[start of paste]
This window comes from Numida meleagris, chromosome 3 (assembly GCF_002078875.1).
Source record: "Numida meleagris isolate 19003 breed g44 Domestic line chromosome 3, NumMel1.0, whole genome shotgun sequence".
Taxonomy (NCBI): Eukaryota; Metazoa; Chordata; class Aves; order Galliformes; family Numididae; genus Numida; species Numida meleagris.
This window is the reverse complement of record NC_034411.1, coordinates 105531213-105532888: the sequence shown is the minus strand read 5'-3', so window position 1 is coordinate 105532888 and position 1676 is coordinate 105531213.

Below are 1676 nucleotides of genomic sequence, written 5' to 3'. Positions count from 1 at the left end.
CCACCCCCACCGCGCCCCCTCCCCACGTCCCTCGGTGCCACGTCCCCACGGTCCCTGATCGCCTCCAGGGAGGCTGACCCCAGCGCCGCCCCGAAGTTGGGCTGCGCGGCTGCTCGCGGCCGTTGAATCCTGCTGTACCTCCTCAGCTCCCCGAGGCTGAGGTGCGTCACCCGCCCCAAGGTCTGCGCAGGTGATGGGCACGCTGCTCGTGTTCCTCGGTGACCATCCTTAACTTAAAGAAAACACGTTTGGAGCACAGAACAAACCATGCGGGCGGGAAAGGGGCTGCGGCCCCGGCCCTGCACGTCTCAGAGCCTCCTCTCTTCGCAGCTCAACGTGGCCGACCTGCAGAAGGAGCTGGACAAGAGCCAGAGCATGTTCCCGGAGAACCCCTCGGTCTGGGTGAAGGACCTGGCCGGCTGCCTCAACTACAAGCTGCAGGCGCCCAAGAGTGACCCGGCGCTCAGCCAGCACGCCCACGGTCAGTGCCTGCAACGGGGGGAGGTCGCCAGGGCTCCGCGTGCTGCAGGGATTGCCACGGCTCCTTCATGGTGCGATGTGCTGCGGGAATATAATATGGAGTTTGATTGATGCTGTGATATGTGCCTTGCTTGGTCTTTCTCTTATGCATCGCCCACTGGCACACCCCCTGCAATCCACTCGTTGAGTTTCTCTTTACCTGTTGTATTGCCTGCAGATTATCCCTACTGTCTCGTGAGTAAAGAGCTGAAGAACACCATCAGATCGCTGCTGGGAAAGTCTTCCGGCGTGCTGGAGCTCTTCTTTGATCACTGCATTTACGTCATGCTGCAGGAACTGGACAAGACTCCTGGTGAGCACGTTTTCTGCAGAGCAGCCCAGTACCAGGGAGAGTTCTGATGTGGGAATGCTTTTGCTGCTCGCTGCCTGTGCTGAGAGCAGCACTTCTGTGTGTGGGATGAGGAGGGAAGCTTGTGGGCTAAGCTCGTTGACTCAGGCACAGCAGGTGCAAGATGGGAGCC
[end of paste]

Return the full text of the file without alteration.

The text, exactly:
This window comes from Numida meleagris, chromosome 3 (assembly GCF_002078875.1).
Source record: "Numida meleagris isolate 19003 breed g44 Domestic line chromosome 3, NumMel1.0, whole genome shotgun sequence".
Taxonomy (NCBI): Eukaryota; Metazoa; Chordata; class Aves; order Galliformes; family Numididae; genus Numida; species Numida meleagris.
This window is the reverse complement of record NC_034411.1, coordinates 105531213-105532888: the sequence shown is the minus strand read 5'-3', so window position 1 is coordinate 105532888 and position 1676 is coordinate 105531213.

Below are 1676 nucleotides of genomic sequence, written 5' to 3'. Positions count from 1 at the left end.
CCACCCCCACCGCGCCCCCTCCCCACGTCCCTCGGTGCCACGTCCCCACGGTCCCTGATCGCCTCCAGGGAGGCTGACCCCAGCGCCGCCCCGAAGTTGGGCTGCGCGGCTGCTCGCGGCCGTTGAATCCTGCTGTACCTCCTCAGCTCCCCGAGGCTGAGGTGCGTCACCCGCCCCAAGGTCTGCGCAGGTGATGGGCACGCTGCTCGTGTTCCTCGGTGACCATCCTTAACTTAAAGAAAACACGTTTGGAGCACAGAACAAACCATGCGGGCGGGAAAGGGGCTGCGGCCCCGGCCCTGCACGTCTCAGAGCCTCCTCTCTTCGCAGCTCAACGTGGCCGACCTGCAGAAGGAGCTGGACAAGAGCCAGAGCATGTTCCCGGAGAACCCCTCGGTCTGGGTGAAGGACCTGGCCGGCTGCCTCAACTACAAGCTGCAGGCGCCCAAGAGTGACCCGGCGCTCAGCCAGCACGCCCACGGTCAGTGCCTGCAACGGGGGGAGGTCGCCAGGGCTCCGCGTGCTGCAGGGATTGCCACGGCTCCTTCATGGTGCGATGTGCTGCGGGAATATAATATGGAGTTTGATTGATGCTGTGATATGTGCCTTGCTTGGTCTTTCTCTTATGCATCGCCCACTGGCACACCCCCTGCAATCCACTCGTTGAGTTTCTCTTTACCTGTTGTATTGCCTGCAGATTATCCCTACTGTCTCGTGAGTAAAGAGCTGAAGAACACCATCAGATCGCTGCTGGGAAAGTCTTCCGGCGTGCTGGAGCTCTTCTTTGATCACTGCATTTACGTCATGCTGCAGGAACTGGACAAGACTCCTGGTGAGCACGTTTTCTGCAGAGCAGCCCAGTACCAGGGAGAGTTCTGATGTGGGAATGCTTTTGCTGCTCGCTGCCTGTGCTGAGAGCAGCACTTCTGTGTGTGGGATGAGGAGGGAAGCTTGTGGGCTAAGCTCGTTGACTCAGGCACAGCAGGTGCAAGATGGGAGCC